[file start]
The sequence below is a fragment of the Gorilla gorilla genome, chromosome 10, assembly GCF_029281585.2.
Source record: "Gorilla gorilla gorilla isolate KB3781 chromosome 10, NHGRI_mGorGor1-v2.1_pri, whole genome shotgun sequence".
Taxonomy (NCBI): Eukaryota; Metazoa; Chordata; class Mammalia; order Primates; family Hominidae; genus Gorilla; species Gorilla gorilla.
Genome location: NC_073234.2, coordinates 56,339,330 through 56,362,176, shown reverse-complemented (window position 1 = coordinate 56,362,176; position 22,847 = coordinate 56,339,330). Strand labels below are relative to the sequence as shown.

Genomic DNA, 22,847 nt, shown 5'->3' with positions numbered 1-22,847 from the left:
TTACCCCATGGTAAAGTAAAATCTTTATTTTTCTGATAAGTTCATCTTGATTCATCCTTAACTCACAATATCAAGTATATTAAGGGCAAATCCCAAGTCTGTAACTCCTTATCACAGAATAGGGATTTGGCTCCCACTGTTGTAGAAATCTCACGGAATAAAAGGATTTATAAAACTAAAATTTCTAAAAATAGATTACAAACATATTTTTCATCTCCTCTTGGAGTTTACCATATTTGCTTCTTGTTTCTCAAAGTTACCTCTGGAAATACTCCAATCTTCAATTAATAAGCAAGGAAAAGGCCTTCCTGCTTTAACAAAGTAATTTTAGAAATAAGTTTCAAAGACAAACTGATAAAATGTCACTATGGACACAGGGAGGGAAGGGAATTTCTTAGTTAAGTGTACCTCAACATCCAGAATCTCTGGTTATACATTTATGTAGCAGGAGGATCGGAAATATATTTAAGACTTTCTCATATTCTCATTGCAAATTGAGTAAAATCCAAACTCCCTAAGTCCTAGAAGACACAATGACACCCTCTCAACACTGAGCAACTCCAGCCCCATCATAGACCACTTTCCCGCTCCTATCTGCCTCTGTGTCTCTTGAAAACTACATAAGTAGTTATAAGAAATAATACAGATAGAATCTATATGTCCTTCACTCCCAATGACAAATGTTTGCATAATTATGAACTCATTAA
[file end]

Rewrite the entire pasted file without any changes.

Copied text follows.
The sequence below is a fragment of the Gorilla gorilla genome, chromosome 10, assembly GCF_029281585.2.
Source record: "Gorilla gorilla gorilla isolate KB3781 chromosome 10, NHGRI_mGorGor1-v2.1_pri, whole genome shotgun sequence".
Taxonomy (NCBI): Eukaryota; Metazoa; Chordata; class Mammalia; order Primates; family Hominidae; genus Gorilla; species Gorilla gorilla.
Genome location: NC_073234.2, coordinates 56,339,330 through 56,362,176, shown reverse-complemented (window position 1 = coordinate 56,362,176; position 22,847 = coordinate 56,339,330). Strand labels below are relative to the sequence as shown.

Genomic DNA, 22,847 nt, shown 5'->3' with positions numbered 1-22,847 from the left:
TTACCCCATGGTAAAGTAAAATCTTTATTTTTCTGATAAGTTCATCTTGATTCATCCTTAACTCACAATATCAAGTATATTAAGGGCAAATCCCAAGTCTGTAACTCCTTATCACAGAATAGGGATTTGGCTCCCACTGTTGTAGAAATCTCACGGAATAAAAGGATTTATAAAACTAAAATTTCTAAAAATAGATTACAAACATATTTTTCATCTCCTCTTGGAGTTTACCATATTTGCTTCTTGTTTCTCAAAGTTACCTCTGGAAATACTCCAATCTTCAATTAATAAGCAAGGAAAAGGCCTTCCTGCTTTAACAAAGTAATTTTAGAAATAAGTTTCAAAGACAAACTGATAAAATGTCACTATGGACACAGGGAGGGAAGGGAATTTCTTAGTTAAGTGTACCTCAACATCCAGAATCTCTGGTTATACATTTATGTAGCAGGAGGATCGGAAATATATTTAAGACTTTCTCATATTCTCATTGCAAATTGAGTAAAATCCAAACTCCCTAAGTCCTAGAAGACACAATGACACCCTCTCAACACTGAGCAACTCCAGCCCCATCATAGACCACTTTCCCGCTCCTATCTGCCTCTGTGTCTCTTGAAAACTACATAAGTAGTTATAAGAAATAATACAGATAGAATCTATATGTCCTTCACTCCCAATGACAAATGTTTGCATAATTATGAACTCATTAA